The OECD’s latest update on progress in taxing the digital economy

  • The OECD’s latest update on progress in taxing the digital economy
  • The potential impact of the United States House of Representatives Judiciary Committee’s Subcommittee on Antitrust, Commercial, and Administrative Law’s report on competition in digital markets
  • An accidental new lover tax?


This week, the election tax talk has all been about a possible wealth tax, which Jacinda Ardern has repeatedly ruled out. Personally, I found the repetitive questioning whether the tax would come in to be pointless. A better line of enquiry would have been to ask both leaders of the main parties why they don’t think a wealth tax is needed and what they’re going to do about taxing capital.

On the other hand, Labour is committed to introducing a digital services tax GST in certain circumstances, and several major reports have been released the past few days, which underline why taxing the digital economy is going to be increasingly important and something that the new government, regardless of who forms it, will need to take action about.

The first of these reports was the United States House of Representatives Judiciary Committee’s Subcommittee on Antitrust, Commercial, and Administrative Law’s report on competition in digital markets. At 449 pages this is a real blockbuster and the culmination of a sixteen-month investigation launched in June 2019 into the state of online competition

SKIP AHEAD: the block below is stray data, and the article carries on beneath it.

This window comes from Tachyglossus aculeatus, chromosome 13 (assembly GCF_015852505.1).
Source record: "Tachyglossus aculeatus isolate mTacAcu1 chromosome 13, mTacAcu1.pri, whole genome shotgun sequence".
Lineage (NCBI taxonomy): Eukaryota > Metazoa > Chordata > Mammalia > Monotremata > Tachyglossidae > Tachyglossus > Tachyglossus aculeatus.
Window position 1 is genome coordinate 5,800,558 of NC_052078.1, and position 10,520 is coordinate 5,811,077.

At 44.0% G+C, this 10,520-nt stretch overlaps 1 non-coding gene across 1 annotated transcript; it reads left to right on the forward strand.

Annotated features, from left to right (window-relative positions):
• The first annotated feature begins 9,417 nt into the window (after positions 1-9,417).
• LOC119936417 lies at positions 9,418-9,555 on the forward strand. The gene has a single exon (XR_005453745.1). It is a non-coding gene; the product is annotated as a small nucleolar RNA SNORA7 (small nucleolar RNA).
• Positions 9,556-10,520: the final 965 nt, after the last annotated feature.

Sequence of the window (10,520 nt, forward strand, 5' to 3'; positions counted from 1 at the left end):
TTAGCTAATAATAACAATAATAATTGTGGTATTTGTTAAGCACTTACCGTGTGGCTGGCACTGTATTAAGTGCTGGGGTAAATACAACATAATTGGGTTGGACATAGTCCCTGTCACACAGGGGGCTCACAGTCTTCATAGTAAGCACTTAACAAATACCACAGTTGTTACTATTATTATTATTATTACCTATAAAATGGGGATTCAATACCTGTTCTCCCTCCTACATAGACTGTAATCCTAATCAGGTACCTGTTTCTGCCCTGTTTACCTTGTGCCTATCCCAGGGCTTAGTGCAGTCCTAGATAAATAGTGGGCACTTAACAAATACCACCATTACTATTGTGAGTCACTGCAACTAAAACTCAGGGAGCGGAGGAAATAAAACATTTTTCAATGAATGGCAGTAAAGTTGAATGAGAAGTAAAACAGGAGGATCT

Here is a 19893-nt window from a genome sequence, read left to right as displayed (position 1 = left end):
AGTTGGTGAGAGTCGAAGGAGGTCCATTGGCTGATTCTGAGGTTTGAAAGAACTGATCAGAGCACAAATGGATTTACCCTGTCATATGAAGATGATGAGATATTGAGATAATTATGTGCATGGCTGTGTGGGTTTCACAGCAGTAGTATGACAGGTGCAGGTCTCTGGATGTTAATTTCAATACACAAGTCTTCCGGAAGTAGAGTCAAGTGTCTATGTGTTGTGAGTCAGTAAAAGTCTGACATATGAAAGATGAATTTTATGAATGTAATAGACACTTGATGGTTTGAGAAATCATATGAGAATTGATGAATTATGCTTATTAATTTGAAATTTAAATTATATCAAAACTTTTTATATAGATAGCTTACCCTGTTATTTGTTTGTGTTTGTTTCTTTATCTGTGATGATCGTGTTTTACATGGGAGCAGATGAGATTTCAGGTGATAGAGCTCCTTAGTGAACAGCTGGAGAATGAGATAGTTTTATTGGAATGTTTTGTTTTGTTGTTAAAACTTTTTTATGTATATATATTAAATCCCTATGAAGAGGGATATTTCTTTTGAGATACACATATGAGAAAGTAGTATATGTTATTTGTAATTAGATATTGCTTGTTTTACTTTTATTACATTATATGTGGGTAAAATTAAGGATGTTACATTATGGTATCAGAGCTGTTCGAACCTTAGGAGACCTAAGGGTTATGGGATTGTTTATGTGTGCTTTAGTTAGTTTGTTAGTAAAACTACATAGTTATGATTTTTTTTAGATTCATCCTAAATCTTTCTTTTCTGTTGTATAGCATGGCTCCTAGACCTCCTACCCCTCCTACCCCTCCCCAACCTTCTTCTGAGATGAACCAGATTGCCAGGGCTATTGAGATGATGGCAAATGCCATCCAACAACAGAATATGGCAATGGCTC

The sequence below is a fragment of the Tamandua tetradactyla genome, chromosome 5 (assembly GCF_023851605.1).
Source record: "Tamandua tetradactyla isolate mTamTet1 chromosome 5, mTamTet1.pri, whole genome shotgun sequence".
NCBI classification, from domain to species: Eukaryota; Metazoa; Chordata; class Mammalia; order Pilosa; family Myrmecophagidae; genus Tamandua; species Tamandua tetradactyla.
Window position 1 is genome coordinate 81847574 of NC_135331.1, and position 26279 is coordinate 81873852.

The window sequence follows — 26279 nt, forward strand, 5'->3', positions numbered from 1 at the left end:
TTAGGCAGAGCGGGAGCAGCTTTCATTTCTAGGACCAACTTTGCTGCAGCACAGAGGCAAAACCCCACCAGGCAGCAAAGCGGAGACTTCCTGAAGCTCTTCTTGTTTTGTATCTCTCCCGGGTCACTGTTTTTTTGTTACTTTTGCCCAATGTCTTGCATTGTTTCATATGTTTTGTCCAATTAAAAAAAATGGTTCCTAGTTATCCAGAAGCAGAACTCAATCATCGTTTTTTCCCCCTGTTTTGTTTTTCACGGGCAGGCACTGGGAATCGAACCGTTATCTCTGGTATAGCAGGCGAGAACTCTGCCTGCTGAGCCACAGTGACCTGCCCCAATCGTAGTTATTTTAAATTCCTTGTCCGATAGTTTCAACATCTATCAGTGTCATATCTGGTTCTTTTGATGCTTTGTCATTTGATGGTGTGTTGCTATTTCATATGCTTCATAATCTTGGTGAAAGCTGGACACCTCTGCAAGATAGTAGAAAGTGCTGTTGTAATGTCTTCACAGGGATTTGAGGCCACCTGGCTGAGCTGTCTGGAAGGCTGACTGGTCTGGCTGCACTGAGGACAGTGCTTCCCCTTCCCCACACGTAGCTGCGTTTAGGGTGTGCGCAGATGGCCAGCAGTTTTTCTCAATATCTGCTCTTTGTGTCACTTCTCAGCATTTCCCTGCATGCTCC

The report focuses on the dominance of the “GAFA”—Google, Apple, Facebook and Amazon and is damning.  The Subcommittee heard from the CEOs of the GAFA and concluded “Their answers were often evasive and non-responsive, raising fresh questions about whether they believe they are beyond the reach of democratic oversight.”

The report brands the GAFA “dominant platforms” as they possess monopoly power due to factors including their role as “gatekeepers” of key distribution channels, which allows them to control access to digital markets. Consequently, as the report states

 “…companies that once were scrappy underdog start-ups that challenged the status quo have become the kinds of monopolies we last saw in the era of oil barons and railroad tycoons… These firms typically run the marketplace while also competing in it—a position that enables them to write one set of rules for others, while they play by another, or to engage in a form of their own private quasi regulation that is unaccountable to anyone but themselves.”

The investigation found that the GAFA engaged in a series of anti-competitive conduct to maintain their market power, including self-preferencing and so-called “killer acquisitions” of potential competitors.  To give you some idea of how many of these have happened, an appendix to the report lists over 560 acquisitions by the GAFA, going back to 1988.  Few of these have been investigated by the US federal anti-trust agencies.

The report recommends reform of the antitrust laws and breaking up the “dominant platforms” through structural separations online of business restrictions. If implemented, it would be one of the biggest antitrust trust actions taken by the U.S. government in decades.